No physical media involved, it makes a copy of your folder so you can keep all your games/maps/etc. From there, you can move the backup anywhere. If your drive fails, well, you'll lose your personal game files if u didn't copy your backup somewhere else. But with Steam, you can download the entire game again unlimited times. The only restriction is that you can only be logged into Steam on one computer at a time. This is makes it hard to share accounts with people, which is expected. Personally, I think Steam is extremely useful. Like many others have said, if you don't like the distributor, distribute your game with someone else. Valve doesn't have a monopoly on online distribution, they just happen to be good at it.
Threats against the president's life are a serious criminal offense. Someone making a video game about punching a well known figure in the face repeatedly is perfectly legal.
Hugh Pickens writes "Using Netflix as a business model, Osman Rashid and Aayush Phumbhra founded Chegg, shorthand for 'chicken and egg,' to gather books from sellers at the end of a semester and renting — or sometimes selling — them to other students at the start of a new one. Chegg began renting books in 2007, before it owned any, so when an order came in, its employees would surf the Web to find a cheap copy. They would buy the book using Rashid's American Express card and have it shipped to the student. Eventually, Chegg automated the system. 'People thought we were crazy,' Rashid said. Now, as Chegg prepares for its third academic year in the textbook rental business, the business is growing rapidly. Jim Safka, a former chief executive of Match.com and Ask.com who was recently recruited to run Chegg, said the company's revenue in 2008 was more than $10 million, and this year, Chegg surpassed that in January alone."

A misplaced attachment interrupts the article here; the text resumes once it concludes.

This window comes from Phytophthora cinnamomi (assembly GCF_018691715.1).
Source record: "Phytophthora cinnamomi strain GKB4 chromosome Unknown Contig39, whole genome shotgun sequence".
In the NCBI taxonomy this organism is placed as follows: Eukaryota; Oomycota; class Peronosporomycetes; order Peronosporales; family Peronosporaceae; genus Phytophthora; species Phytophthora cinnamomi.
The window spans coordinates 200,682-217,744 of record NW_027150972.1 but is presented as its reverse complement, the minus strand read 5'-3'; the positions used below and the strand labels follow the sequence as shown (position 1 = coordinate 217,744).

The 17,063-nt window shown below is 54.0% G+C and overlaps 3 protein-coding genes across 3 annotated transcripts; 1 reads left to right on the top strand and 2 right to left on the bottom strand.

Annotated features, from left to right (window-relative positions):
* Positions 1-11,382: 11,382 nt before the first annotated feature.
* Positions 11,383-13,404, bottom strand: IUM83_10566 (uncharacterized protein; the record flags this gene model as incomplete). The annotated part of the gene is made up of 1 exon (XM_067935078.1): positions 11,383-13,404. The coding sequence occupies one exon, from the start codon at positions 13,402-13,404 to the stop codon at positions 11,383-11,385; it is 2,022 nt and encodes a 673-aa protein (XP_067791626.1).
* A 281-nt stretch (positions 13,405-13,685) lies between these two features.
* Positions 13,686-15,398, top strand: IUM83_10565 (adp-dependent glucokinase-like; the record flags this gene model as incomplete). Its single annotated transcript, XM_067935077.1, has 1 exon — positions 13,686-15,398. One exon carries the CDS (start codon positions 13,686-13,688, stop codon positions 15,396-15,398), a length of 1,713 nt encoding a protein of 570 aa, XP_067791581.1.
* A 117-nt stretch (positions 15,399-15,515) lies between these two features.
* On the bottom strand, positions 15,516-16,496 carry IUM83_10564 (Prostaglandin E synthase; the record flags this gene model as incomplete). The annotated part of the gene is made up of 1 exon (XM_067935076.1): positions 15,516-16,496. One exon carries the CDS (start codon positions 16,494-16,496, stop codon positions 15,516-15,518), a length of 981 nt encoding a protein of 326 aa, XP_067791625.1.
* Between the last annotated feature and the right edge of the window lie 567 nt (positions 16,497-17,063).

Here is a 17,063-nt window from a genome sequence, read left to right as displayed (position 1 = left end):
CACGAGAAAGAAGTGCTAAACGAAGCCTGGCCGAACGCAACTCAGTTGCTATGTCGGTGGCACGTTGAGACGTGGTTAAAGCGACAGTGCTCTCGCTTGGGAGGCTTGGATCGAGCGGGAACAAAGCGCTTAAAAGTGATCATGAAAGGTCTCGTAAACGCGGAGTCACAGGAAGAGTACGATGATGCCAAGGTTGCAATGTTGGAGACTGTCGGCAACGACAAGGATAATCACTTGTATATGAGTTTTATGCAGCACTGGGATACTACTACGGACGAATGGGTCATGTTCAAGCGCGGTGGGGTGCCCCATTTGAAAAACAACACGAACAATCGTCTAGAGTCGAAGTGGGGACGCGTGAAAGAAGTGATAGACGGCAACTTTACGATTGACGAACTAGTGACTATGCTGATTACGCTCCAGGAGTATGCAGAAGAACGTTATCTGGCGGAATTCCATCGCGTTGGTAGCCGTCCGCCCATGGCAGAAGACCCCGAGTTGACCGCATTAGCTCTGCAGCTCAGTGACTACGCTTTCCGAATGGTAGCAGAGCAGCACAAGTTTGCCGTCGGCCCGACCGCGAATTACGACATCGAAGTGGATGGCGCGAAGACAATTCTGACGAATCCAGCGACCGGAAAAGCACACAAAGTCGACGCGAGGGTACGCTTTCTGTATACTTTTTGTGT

John Rivera writes "I've been talking with some friends and we figure that someone, somewhere, has tried to have sex with their computers before. I'm a long time lurker of slashdot and it seems most logical to me that that person is here. Even if you haven't tried, where would you put your junk? Would it be raw components or some sort of perverted dongle attached to your USB drive? As for my thoughts: The only plausible place would be the hard drive bay, but even then.. you might lose something down there. What does slashdot think?"
I LUV CUTE THINGS!
Red Cape writes "I'm a student looking at colleges. Specifically Penn State's IST Program and Drexel and Pittsburgh's Computer Science Programs. I want to go in to the Computer Security business, but I also want some real experience. Not limited to the ones mentioned, what colleges do Slashdot users know with good co-op programs? Please explain why they're so good. Also, I'm good at a nice amount of languages(C++, Java, PHP, Perl, etc), is there a way to choose CS courses that won't bore me to death?"
IO ERROR writes "Patrick Svenburg, program manager for Windows Client Solutions in Microsoft Federal, answered questions from government IT managers today about the upcoming Windows Vista release. Many of the questions were about BitLocker, Microsoft's new drive encryption technology, as well as other security questions, upgrading from Windows XP, IPv6 deployment and more. Svenburg is a member of the Windows Vista Launch Team and is leading early adoption efforts for Windows Vista within the Federal community, according to Government Computer News."